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Eletrophysiologycal caracterization of prefrontal-striatal pathway activity in temporal task learning

Grant number: 16/05473-2
Support type:Scholarships in Brazil - Master
Effective date (Start): July 01, 2016
Effective date (End): July 31, 2018
Field of knowledge:Interdisciplinary Subjects
Principal Investigator:Marcelo Bussotti Reyes
Grantee:Eliezyer Fermino de Oliveira
Home Institution: Centro de Matemática, Computação e Cognição (CMCC). Universidade Federal do ABC (UFABC). Ministério da Educação (Brasil). Santo André , SP, Brazil
Associated scholarship(s):17/03729-2 - Investigating the neural substrates of temporal task learning, BE.EP.MS

Abstract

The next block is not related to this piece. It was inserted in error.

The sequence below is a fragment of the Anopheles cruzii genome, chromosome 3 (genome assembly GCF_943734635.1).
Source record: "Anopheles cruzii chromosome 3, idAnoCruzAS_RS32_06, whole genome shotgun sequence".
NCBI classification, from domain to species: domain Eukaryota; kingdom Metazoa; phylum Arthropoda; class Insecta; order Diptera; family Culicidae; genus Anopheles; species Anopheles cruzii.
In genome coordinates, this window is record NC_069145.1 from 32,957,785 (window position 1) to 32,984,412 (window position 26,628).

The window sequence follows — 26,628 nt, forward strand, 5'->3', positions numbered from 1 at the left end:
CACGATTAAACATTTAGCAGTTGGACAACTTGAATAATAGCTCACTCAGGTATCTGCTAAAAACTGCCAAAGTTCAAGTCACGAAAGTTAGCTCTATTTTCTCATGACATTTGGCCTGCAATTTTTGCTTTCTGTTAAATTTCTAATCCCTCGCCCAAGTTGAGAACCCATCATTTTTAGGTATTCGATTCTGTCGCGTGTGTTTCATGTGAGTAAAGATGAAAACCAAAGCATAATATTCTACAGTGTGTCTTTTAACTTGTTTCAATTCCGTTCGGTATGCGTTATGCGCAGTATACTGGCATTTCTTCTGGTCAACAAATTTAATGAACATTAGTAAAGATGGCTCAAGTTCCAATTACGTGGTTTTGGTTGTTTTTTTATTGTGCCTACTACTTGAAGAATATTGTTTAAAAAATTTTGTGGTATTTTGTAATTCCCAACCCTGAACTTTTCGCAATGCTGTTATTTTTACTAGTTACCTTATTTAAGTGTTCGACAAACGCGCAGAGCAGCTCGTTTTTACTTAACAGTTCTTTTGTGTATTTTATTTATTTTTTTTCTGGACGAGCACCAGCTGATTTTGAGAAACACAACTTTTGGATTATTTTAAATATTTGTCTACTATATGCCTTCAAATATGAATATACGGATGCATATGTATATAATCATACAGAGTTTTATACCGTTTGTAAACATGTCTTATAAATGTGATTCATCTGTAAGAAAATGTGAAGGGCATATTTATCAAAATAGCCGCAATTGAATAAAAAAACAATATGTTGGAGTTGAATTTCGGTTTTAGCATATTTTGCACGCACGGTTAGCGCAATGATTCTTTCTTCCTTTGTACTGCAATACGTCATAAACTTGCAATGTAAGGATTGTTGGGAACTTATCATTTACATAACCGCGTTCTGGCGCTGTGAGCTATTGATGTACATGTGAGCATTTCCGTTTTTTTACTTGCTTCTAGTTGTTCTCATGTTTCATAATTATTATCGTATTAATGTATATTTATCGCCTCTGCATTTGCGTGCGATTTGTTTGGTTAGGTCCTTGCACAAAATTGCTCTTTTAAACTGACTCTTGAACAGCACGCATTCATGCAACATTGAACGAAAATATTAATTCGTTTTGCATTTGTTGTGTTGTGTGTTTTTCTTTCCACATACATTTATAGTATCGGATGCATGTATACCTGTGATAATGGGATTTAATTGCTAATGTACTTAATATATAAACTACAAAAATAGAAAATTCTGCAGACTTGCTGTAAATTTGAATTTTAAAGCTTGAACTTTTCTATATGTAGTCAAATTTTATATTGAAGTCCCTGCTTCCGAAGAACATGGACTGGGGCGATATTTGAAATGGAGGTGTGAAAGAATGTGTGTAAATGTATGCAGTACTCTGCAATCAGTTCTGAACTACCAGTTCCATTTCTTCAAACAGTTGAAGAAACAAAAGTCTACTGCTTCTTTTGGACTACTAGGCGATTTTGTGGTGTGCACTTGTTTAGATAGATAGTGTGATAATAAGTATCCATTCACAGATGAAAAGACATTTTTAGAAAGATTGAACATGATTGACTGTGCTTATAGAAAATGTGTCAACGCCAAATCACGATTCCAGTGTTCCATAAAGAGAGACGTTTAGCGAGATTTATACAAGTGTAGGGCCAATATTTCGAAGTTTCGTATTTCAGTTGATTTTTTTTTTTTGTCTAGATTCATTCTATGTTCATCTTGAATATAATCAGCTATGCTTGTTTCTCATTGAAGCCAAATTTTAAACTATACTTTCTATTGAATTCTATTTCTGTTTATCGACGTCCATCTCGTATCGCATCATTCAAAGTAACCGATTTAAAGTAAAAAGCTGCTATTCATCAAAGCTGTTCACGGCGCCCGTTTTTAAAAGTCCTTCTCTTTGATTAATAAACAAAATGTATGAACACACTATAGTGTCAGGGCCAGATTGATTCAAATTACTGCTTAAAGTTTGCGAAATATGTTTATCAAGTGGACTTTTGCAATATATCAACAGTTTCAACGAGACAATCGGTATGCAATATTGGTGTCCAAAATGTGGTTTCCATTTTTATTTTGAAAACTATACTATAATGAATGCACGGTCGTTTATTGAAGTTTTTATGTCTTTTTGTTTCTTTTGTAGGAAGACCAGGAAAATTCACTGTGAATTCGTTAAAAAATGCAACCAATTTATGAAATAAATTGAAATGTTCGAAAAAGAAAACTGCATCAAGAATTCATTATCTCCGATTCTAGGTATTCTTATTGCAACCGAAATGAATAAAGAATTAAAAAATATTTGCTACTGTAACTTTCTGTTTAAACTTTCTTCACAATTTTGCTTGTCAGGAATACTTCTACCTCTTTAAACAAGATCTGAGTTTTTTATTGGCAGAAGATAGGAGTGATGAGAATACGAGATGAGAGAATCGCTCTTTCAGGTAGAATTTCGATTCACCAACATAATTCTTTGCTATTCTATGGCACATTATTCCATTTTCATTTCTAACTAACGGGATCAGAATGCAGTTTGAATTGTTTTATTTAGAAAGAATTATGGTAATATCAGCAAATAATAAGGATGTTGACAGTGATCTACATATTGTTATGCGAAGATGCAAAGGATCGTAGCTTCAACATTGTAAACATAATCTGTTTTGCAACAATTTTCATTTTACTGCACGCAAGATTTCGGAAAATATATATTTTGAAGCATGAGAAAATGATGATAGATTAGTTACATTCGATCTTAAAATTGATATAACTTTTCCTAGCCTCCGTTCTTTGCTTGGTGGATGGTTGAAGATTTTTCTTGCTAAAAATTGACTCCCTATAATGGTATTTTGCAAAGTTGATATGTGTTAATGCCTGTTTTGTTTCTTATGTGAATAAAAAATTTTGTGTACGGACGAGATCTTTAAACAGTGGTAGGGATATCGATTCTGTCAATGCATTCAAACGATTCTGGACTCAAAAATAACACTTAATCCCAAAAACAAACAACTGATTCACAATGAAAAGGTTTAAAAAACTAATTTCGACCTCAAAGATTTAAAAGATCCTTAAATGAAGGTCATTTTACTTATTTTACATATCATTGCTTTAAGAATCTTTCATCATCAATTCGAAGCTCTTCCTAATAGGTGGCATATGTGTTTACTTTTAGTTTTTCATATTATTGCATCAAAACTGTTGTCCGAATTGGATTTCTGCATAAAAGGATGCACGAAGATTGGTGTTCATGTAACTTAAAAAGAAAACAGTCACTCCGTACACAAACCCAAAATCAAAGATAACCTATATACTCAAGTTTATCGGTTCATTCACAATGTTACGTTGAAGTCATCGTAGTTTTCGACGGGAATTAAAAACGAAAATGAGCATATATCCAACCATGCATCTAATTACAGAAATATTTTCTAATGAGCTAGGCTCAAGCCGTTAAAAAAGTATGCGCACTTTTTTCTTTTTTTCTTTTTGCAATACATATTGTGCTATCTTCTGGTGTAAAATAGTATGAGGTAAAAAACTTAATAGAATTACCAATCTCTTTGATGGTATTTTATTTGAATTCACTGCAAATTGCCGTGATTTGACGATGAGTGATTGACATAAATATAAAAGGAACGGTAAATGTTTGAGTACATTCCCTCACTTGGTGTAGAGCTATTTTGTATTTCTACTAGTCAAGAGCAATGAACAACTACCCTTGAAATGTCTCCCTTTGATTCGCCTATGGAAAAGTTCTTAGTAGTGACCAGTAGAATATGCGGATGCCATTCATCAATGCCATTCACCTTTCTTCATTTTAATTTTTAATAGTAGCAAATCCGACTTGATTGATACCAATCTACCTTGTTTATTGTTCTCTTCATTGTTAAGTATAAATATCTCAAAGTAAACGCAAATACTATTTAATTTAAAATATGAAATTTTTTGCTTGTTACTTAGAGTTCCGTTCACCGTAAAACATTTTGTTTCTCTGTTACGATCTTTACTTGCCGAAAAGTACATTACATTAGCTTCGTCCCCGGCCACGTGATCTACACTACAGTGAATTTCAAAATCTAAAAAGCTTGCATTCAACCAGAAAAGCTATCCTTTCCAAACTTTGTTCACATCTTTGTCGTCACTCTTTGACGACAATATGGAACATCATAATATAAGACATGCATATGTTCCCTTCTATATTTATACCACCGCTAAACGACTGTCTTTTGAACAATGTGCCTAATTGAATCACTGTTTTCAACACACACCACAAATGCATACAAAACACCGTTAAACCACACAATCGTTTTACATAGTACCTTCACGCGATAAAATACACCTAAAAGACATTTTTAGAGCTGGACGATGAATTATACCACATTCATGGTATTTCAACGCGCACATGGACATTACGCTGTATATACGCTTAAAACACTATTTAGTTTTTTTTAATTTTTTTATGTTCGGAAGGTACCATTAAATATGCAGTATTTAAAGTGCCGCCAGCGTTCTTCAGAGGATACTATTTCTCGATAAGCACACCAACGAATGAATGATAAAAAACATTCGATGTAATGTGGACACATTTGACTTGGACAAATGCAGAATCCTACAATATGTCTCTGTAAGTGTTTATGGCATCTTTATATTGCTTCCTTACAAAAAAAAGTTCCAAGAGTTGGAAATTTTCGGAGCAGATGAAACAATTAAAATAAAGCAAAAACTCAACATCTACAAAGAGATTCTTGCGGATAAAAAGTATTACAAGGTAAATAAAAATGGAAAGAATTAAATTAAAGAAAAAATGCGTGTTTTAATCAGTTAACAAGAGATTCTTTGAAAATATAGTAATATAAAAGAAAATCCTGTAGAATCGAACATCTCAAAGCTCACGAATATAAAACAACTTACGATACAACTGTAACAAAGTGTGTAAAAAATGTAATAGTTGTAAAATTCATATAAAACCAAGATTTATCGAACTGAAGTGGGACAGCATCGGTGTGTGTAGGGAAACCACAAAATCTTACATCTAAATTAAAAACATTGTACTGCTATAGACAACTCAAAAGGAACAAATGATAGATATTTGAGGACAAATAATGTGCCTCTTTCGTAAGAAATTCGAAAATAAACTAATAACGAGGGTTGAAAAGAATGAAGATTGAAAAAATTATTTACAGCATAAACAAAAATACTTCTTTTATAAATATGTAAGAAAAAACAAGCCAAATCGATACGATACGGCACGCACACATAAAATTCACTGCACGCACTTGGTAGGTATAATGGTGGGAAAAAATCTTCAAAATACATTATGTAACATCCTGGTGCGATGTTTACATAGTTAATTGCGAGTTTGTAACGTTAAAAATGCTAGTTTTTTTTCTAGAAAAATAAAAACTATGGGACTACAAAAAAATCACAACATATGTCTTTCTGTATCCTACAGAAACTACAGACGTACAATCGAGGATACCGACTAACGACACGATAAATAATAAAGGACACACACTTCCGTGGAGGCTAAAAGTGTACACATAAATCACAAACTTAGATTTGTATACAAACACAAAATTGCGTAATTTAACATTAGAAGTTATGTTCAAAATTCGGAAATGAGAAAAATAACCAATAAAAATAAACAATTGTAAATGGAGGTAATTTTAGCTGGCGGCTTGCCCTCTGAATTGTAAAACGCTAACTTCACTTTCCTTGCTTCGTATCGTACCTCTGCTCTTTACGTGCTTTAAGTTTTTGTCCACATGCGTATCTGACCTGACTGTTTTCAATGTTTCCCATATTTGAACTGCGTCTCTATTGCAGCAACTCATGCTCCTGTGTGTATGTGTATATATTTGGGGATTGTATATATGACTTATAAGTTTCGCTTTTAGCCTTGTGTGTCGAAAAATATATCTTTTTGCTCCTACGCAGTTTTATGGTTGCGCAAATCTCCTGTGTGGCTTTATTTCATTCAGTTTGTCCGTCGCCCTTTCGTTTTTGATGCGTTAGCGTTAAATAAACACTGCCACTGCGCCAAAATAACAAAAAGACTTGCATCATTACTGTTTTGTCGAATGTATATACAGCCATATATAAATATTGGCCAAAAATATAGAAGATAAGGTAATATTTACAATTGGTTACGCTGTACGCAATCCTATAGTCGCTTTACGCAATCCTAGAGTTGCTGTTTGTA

The ability to estimate interval time and act with temporal precision is critical to adaptation and survival. Different theories and studies attempt to unveil the neural substrates of this temporal capability. Among them, it has been pointed the Dorsal Striatum (DS) and the medial Prefrontal Cortex (mPFC). Lesions and pharmacological manipulations in DS suggest variations in temporal perception, while mPFC seems to be responsible for the skill to discriminate between distinct interval time. The mPFC­DS pathway is well described in literature and also important to time interval processing. Also, it seems to be involved in the acquisition of other learning categories, such as associative learning. Additionally, our results suggest that the learning of some temporal tasks might be abrupt, instead of gradual as in the classical view. Here, we aim to study the interaction between mPFC and DS during learning of a task involving time interval. We will record, simultaneously, Local Field Potential (LFP) and spikes from a 32 electrodes matrix positioned in DS and another electrodes matrix in mPFC while the animal performs a Differential Reinforcement Response Duration task. This will allow us to: (i) Evaluate LFP­LFP, LFP­Spike and Spike­Spike interaction in the mPFC­DS pathway. (ii) Determine how the process of learning a temporal task learning change the neural activity in both areas. (iii) Investigate the modulation of DS activity by mPFC.